- Deep structural knowledge (LINKS TO FLUENCY IN NUMBER)
- Examples to make connections between topics
- Keeping the class together (teaching the same content)
- Using longer time for key topics
1) Arithmetic (LINKS TO FLUENCY AND UNDERSTANDING OF NUMBER CONCEPTS – AIM 1)
- Concepts and skills for efficient calculation
- Understanding – properties and manipulation of numbers
- Rules and laws of arithmetic
2) Algebra (LINKS TO PROBLEM SOLVING AND REASONING – AIMS 2 AND 3)
- Missing numbers/number boxes
- Number balances - equality
- Using letters to represent numbers
- Solving equations – linking to problem solving
Links with calculation policy (DEVELOP FLUENCY)
- Develop children’s fluency with basic number facts
- Develop children’s fluency in mental calculation
- Develop children’s fluency in the use of written methods
- Develop children’s understanding of the = symbol
- Teach inequality alongside teaching equality
- Don’t count, calculate
- Look for pattern and make connections
- Use intelligent practice
- Use empty box problems
- Expose mathematical structure and work systematically
- Move between the concrete and the abstract
- Contextualise the mathematics
- Use questioning to develop mathematical
- Expect children to use correct mathematical terminology and speak in full sentences
- Identify difficult points
Reasoning is a key aim of the New Mathematics Curriculum. It is not only important in its own right, but impacts on the other two aims. For example, reasoning about known facts to work out what is unknown will improve fluency. The ability to reason also supports application to new contexts and solving problems. Reasoning is an important factor in a pupil’s success in mathematics: it supports deep and sustainable learning and allows connections between topics and areas to be made.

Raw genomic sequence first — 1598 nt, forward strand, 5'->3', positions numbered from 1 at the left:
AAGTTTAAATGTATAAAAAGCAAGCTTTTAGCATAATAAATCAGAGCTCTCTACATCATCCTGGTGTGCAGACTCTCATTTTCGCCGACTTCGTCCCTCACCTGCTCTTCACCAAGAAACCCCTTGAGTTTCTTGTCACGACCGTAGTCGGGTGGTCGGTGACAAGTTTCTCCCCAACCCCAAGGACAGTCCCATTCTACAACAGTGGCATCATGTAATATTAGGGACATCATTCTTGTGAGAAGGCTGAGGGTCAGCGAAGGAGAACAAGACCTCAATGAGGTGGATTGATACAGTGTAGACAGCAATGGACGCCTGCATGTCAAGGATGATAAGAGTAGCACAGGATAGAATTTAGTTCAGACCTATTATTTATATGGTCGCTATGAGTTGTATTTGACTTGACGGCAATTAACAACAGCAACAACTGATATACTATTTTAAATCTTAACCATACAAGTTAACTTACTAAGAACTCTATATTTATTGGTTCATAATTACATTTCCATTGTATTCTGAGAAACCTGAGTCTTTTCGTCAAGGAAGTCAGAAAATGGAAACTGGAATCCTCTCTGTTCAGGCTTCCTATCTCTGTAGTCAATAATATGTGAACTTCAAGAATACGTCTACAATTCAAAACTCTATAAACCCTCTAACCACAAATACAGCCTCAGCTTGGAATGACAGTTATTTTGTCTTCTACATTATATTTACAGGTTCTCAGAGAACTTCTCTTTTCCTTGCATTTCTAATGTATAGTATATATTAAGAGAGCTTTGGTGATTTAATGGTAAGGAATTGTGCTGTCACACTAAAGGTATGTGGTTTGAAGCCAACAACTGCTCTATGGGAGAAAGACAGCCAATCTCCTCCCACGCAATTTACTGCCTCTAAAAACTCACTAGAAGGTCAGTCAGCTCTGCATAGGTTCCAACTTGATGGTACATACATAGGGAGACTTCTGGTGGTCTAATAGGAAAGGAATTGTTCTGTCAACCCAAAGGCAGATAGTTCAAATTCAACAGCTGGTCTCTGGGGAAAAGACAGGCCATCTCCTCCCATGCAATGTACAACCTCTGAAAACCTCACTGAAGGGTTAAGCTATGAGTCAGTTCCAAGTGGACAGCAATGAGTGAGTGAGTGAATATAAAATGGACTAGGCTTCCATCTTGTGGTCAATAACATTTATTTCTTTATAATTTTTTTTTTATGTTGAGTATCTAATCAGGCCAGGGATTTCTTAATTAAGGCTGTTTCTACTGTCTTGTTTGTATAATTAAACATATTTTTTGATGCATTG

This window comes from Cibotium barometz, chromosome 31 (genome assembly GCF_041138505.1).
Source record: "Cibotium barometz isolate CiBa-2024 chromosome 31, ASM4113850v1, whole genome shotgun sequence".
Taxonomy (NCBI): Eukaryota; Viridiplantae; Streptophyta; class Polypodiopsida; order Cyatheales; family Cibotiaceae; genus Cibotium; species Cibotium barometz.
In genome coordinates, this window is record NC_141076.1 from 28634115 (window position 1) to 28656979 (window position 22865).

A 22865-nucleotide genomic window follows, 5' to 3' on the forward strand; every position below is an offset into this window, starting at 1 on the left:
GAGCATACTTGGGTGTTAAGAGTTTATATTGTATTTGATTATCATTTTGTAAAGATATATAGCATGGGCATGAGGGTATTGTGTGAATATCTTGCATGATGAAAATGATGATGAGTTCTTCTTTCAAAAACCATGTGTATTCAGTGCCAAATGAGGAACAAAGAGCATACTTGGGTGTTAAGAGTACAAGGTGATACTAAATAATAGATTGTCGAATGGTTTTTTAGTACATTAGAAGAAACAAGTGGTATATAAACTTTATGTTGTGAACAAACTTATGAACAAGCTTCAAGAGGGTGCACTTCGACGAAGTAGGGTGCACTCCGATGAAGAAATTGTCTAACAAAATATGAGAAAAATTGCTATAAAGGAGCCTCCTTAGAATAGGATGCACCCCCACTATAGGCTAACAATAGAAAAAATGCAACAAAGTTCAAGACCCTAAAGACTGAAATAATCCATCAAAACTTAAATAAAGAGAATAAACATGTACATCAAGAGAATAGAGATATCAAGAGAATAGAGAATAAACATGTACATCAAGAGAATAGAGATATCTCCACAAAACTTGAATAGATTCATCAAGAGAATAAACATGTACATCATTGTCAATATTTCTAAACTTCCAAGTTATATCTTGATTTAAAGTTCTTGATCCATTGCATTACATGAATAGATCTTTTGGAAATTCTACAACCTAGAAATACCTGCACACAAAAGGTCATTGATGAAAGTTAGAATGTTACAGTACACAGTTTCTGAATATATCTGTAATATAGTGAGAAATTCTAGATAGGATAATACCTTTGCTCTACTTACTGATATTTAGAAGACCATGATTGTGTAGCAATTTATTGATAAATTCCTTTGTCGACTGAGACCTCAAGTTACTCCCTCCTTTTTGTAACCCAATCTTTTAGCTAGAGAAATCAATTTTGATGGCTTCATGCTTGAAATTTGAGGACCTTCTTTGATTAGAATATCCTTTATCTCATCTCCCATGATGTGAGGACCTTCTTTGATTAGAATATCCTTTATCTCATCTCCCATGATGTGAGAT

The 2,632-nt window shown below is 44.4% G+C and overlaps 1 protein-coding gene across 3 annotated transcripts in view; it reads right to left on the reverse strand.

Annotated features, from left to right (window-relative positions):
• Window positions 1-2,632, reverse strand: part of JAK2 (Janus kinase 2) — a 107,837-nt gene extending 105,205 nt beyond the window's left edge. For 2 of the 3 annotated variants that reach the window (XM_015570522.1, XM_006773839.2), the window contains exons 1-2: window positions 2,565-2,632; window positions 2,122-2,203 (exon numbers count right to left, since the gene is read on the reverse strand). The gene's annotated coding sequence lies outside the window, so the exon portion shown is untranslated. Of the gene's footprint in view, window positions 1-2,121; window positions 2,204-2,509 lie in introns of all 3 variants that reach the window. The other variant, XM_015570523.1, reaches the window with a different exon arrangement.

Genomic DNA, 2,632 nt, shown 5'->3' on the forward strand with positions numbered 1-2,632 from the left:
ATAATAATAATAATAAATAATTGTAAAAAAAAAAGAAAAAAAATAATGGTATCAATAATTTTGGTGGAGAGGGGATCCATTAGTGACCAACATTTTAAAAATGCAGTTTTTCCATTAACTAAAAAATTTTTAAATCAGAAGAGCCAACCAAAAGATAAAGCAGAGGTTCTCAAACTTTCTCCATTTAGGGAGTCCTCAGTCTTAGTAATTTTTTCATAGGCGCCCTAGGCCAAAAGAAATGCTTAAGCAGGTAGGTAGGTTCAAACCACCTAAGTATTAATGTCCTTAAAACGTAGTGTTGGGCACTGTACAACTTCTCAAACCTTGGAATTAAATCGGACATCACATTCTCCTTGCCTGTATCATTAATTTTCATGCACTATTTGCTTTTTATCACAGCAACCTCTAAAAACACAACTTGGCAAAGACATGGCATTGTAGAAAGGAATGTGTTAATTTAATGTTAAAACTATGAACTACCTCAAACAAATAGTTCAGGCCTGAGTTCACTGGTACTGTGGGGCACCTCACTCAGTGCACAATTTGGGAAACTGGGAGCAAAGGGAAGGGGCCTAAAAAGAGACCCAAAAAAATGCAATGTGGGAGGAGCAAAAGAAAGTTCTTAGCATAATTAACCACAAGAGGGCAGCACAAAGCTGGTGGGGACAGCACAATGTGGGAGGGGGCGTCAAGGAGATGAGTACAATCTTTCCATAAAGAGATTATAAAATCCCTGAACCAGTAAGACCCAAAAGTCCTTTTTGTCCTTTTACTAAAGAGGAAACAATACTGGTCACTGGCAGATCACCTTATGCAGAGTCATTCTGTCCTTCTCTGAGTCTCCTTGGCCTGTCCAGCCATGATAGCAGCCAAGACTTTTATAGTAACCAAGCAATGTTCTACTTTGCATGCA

Progression in Reasoning
Tips to Support Your Child with Maths
There are lots of things you can do to support your child at home! The most important thing to remember is that maths should be fun—we want children to enjoy what they are learning and feel confident in their own abilities. This will help them to be willing to “have a go”, even if they are not sure of something.
Maths is all around you and can do done little and often:
Discuss the shapes that you can see around the house or on a walk,, talk about the properties that make them special.
Read the numbers that you see on signs—really good on a long drive on the motorway!
When shopping, ask children to work out the totals or the change you might get. Discuss what the cost would be if I had 2, 3 or 4 of something. They could also estimate the cost with a larger shop!
If cooking, ask the children to measure out the ingredients. Talk about the units they are using (eg: grams for weight; millilitres for liquids) This also involves reading numbers!
Go out on a walk—count the number of cars or animals you see. You could make a graph of the data, ask questions about it, sort them in different ways.
It is also important that you do lots of work with numbers. Children need to have a secure understanding of numbers to achieve their best. These are just some ideas you could use to make the work fun and interesting:
· Ordering number cards on a washing line
· Encouraging children to use their number bonds to find change from 10p, 20p, 50p and £1
· Painting times tables arrays/patterns
· Matching pairs games (this could be times tables, number bonds, matching pictures to numbers or even shapes)
· Beat the calculator or parent—Who can find the answer to the question the quickest?
· Applying doubling and halving skills when cooking and using recipes
· Learning finger games and rhymes for times tables and number bonds
For children who have computer access at home, there are lots of games you can use on the computer. These are really good for motivating children who are less enthusiastic about written tasks:
Year Group Overviews